The bottom line is 1 meal per day isn’t going to make your muscles grow any better than 3 meals or 6 meals, but it may allow you to control your calorie intake in such a way that you can stay lean while putting on muscle.
Jimmy: On to intermittent fasting, weight loss, bodybuilding and training. Now I was with you when someone emailed you and said that they would try your program, but if they lost muscle mass they would punch you. Intermittent fasting flies in the face of every piece of training ad literature that’s out there so what’s the deal?
Brad: He actually didn’t say he was going to punch me, he said he would track me down and kill me…you meet all sorts of interesting people on the internet!
It doesn’t actually fly in the face of the majority of training research. While it may fly in the face of a lot of nutrition marketing, there are several different research paradigms that see tremendous muscle growth without any special meal frequency or timing, or the use of post workout supplementation.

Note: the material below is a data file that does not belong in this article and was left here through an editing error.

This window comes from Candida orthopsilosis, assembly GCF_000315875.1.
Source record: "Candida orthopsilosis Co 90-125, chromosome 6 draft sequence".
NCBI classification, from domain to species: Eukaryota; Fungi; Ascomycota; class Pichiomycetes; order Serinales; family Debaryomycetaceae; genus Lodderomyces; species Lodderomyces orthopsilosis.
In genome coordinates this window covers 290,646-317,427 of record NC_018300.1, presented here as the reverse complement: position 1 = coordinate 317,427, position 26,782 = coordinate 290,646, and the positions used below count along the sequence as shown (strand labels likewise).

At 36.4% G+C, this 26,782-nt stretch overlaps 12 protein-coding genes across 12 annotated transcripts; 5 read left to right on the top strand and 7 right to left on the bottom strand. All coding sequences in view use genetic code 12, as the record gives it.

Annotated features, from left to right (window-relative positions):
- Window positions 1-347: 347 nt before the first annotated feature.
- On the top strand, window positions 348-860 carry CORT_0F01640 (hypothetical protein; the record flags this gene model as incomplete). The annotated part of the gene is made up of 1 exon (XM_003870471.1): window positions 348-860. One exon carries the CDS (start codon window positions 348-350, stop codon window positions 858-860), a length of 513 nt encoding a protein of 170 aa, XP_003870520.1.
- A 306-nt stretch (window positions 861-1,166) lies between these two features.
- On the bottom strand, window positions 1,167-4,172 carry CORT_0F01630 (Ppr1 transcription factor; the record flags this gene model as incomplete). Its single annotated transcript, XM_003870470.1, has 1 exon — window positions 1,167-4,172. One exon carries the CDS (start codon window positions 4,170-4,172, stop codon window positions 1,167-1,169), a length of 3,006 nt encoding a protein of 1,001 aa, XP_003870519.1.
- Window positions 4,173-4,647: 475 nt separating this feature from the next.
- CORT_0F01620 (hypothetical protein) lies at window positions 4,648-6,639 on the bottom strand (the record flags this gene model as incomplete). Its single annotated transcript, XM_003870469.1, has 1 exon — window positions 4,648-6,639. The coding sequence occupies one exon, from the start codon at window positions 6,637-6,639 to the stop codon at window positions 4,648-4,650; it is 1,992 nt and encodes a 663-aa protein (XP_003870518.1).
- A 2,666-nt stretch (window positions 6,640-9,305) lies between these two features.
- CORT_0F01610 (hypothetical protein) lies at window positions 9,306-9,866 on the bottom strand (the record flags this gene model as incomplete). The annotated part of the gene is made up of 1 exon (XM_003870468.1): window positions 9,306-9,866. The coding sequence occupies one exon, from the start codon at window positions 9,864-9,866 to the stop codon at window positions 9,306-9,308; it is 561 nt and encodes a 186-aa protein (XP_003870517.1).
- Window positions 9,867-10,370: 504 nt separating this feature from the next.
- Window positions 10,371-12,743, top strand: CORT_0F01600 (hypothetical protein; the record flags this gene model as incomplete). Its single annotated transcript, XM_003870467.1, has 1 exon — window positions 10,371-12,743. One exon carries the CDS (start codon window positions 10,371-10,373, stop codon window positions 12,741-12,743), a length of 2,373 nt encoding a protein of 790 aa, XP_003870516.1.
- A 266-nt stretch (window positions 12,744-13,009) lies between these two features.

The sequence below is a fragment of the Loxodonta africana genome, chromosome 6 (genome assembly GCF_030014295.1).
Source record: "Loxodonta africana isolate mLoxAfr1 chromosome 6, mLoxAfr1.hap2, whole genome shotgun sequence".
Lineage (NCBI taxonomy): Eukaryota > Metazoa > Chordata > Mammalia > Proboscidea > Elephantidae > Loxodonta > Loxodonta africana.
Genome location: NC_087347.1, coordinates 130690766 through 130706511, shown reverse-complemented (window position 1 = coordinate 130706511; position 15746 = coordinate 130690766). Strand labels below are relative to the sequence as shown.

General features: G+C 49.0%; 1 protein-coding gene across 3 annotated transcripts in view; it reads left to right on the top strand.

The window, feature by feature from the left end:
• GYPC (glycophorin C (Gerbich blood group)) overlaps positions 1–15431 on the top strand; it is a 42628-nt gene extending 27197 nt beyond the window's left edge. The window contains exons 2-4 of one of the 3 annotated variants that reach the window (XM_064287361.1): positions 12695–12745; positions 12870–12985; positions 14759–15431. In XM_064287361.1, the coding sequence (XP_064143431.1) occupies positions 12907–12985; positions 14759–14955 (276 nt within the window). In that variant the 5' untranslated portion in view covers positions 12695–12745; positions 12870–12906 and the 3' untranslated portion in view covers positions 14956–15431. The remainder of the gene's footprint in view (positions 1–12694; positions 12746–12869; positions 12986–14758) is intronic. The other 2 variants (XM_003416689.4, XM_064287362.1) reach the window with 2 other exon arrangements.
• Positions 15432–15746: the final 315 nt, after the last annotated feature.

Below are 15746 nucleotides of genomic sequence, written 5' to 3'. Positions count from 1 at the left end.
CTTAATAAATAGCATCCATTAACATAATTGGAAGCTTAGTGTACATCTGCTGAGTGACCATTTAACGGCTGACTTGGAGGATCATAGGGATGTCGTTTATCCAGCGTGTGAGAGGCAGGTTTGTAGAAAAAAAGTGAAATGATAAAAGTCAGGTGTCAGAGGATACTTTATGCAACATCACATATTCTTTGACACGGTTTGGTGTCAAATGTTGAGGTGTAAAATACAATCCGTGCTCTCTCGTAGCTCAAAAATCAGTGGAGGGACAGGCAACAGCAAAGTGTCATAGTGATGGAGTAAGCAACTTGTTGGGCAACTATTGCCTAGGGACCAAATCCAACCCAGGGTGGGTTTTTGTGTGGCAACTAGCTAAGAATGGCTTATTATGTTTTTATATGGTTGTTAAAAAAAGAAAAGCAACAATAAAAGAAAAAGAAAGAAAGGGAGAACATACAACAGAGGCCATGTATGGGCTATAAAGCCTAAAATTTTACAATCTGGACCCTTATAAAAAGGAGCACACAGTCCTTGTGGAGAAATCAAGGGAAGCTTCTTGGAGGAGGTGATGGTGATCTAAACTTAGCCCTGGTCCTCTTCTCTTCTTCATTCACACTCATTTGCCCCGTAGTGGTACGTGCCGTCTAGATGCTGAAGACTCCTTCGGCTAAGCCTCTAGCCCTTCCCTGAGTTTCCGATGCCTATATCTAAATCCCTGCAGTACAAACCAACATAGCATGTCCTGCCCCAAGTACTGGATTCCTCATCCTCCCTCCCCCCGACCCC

Research on anabolic steroids and on creatine supplementation both consistently show measurable increases in muscle weight without the use of a calorie containing post-workout meal. This brings us right back to nutrition being permissive to the muscle building process. As long your workouts are stimulating muscle growth, and your nutritional needs are being met, and your recovery is adequate, you will grow. Just because your daily life works on a 24 hour clock, doesn’t mean that your nutrition does. When you go to bed at night nutrition does not “start over”. It is an on-going continuous process, just like muscle growth. So your nutritional needs are a chronic thing (getting back to my point that every meal can be considered both post workout and pre workout). If over the course of several days, (if not weeks) your nutrition is adequate to maintain muscle growth and yet low enough to not allow any appreciable increases in fat mass, you will gain muscle without gaining fat mass. The research also shows a host of hormonal changes that happen during fasting that favor the preservation of lean muscle mass.